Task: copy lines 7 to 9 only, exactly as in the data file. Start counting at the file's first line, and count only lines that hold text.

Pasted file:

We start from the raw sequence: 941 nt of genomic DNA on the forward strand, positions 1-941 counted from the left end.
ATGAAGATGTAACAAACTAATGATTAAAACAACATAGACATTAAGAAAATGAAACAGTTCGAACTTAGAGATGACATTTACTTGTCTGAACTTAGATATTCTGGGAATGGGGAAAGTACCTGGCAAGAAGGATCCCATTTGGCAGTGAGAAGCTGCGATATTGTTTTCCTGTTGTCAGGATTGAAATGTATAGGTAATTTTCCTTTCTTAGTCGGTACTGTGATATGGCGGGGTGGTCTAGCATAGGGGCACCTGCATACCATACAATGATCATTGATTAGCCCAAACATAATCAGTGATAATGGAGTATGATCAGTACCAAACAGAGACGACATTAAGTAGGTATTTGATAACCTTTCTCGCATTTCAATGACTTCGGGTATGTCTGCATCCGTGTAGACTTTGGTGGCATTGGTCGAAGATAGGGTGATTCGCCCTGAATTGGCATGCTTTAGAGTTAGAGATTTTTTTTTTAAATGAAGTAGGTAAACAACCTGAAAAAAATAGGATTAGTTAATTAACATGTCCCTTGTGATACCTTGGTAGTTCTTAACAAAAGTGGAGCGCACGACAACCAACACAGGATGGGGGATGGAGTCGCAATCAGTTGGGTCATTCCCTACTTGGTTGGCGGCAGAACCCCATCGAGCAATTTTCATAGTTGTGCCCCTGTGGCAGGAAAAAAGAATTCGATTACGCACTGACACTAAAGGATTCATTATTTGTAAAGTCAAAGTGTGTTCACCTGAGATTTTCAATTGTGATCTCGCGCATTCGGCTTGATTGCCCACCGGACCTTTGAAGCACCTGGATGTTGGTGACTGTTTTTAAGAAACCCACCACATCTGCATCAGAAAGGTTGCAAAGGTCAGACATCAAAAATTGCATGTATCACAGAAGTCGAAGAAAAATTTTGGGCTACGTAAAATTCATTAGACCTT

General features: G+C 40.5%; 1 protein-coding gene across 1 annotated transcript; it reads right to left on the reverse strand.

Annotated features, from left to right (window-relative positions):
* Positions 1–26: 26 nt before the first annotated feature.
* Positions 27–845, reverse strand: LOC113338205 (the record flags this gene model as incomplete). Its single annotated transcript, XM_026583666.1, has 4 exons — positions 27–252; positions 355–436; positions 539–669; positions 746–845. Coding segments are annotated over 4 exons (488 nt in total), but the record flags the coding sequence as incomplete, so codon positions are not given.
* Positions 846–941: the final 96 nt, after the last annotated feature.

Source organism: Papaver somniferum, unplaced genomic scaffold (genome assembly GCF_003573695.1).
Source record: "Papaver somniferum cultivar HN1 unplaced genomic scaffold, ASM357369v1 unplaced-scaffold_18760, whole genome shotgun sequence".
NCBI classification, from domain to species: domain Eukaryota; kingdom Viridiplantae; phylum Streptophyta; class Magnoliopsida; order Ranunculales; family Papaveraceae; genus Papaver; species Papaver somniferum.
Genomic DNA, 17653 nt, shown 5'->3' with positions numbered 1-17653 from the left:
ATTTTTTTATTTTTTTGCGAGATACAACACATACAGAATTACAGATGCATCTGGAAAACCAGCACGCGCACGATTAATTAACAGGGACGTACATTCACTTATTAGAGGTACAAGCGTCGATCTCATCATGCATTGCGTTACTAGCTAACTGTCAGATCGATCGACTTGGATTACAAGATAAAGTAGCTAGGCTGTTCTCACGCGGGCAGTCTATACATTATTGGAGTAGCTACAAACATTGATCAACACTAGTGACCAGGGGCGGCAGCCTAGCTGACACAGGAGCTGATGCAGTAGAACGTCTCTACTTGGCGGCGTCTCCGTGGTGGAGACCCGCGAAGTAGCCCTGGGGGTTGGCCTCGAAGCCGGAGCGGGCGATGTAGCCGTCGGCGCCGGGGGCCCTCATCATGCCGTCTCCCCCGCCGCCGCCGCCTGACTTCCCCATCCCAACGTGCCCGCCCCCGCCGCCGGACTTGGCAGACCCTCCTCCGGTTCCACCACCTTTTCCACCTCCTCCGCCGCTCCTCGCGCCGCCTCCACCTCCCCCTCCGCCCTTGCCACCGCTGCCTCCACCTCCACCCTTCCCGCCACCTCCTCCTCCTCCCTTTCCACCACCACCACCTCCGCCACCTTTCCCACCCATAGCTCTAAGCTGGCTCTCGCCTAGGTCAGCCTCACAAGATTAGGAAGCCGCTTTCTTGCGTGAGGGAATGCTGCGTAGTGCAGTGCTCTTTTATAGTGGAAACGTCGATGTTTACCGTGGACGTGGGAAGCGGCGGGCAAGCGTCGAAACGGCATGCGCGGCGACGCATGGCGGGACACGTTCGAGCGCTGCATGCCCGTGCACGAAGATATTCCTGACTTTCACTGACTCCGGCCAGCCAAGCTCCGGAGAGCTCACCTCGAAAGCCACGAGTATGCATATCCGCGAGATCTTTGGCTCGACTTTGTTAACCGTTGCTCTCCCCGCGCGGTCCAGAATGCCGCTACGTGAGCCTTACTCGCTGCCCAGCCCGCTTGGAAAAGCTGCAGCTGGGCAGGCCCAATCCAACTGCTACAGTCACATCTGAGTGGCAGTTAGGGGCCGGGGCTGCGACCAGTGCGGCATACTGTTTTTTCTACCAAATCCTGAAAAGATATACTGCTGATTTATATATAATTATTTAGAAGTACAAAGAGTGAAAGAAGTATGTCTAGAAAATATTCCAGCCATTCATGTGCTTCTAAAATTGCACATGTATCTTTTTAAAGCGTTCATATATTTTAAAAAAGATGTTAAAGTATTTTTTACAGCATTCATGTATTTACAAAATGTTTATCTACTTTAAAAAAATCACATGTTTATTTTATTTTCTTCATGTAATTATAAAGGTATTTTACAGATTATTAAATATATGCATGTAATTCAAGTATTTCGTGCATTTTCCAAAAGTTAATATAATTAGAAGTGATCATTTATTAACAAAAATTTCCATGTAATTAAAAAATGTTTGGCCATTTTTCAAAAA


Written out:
* Positions 846–941: the final 96 nt, after the last annotated feature.

Source organism: Papaver somniferum, unplaced genomic scaffold (genome assembly GCF_003573695.1).
Source record: "Papaver somniferum cultivar HN1 unplaced genomic scaffold, ASM357369v1 unplaced-scaffold_18760, whole genome shotgun sequence".